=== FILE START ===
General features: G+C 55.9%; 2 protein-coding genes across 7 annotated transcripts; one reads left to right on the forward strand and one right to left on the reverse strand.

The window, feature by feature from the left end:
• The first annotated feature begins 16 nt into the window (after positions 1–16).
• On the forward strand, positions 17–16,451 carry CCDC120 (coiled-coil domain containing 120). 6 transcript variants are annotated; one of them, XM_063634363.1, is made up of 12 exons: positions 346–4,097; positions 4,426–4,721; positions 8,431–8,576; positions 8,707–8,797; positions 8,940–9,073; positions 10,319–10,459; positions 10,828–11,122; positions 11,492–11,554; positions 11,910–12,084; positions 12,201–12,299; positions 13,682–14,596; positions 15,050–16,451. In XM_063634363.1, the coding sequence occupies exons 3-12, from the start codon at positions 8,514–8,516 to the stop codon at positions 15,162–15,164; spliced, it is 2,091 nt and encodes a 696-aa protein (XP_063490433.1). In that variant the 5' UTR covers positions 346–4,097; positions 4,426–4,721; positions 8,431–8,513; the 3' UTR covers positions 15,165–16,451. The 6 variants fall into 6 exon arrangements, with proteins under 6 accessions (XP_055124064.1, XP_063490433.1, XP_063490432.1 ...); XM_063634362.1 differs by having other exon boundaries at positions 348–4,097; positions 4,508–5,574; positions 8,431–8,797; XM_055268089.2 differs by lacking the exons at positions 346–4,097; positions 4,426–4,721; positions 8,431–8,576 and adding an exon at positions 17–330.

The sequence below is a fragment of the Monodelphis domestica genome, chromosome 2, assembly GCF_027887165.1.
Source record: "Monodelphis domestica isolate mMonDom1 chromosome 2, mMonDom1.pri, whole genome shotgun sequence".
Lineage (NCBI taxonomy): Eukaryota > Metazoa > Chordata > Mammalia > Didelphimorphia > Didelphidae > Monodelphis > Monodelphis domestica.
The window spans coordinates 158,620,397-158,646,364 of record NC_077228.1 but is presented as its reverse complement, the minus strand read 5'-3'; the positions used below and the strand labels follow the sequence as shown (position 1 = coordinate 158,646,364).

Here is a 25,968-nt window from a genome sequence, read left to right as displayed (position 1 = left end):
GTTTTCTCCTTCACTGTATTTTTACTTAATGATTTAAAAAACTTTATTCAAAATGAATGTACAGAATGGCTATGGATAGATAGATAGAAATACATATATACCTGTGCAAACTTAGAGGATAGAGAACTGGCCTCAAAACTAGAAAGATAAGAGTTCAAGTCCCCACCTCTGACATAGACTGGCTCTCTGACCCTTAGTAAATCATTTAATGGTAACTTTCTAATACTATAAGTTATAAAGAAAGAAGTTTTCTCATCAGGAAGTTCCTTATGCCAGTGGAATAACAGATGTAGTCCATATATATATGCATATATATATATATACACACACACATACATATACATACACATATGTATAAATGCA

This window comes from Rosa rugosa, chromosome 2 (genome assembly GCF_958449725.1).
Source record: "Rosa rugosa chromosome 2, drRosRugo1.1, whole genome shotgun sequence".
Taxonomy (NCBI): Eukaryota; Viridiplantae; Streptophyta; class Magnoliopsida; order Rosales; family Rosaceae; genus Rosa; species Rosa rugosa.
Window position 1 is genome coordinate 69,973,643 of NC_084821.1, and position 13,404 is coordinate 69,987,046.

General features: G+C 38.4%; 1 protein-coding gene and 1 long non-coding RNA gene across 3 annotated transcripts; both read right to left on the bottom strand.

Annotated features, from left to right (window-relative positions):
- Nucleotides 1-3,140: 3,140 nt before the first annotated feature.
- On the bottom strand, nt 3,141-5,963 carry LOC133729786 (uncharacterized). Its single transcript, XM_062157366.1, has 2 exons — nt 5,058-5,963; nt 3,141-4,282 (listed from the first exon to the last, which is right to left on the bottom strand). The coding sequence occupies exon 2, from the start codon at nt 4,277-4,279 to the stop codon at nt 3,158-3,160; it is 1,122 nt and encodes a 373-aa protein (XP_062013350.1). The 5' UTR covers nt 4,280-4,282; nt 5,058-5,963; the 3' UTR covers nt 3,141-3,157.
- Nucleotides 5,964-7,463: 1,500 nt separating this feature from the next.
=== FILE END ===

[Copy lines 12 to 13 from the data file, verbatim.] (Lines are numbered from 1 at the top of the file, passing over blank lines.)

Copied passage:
Source record: "Rosa rugosa chromosome 2, drRosRugo1.1, whole genome shotgun sequence".
Taxonomy (NCBI): Eukaryota; Viridiplantae; Streptophyta; class Magnoliopsida; order Rosales; family Rosaceae; genus Rosa; species Rosa rugosa.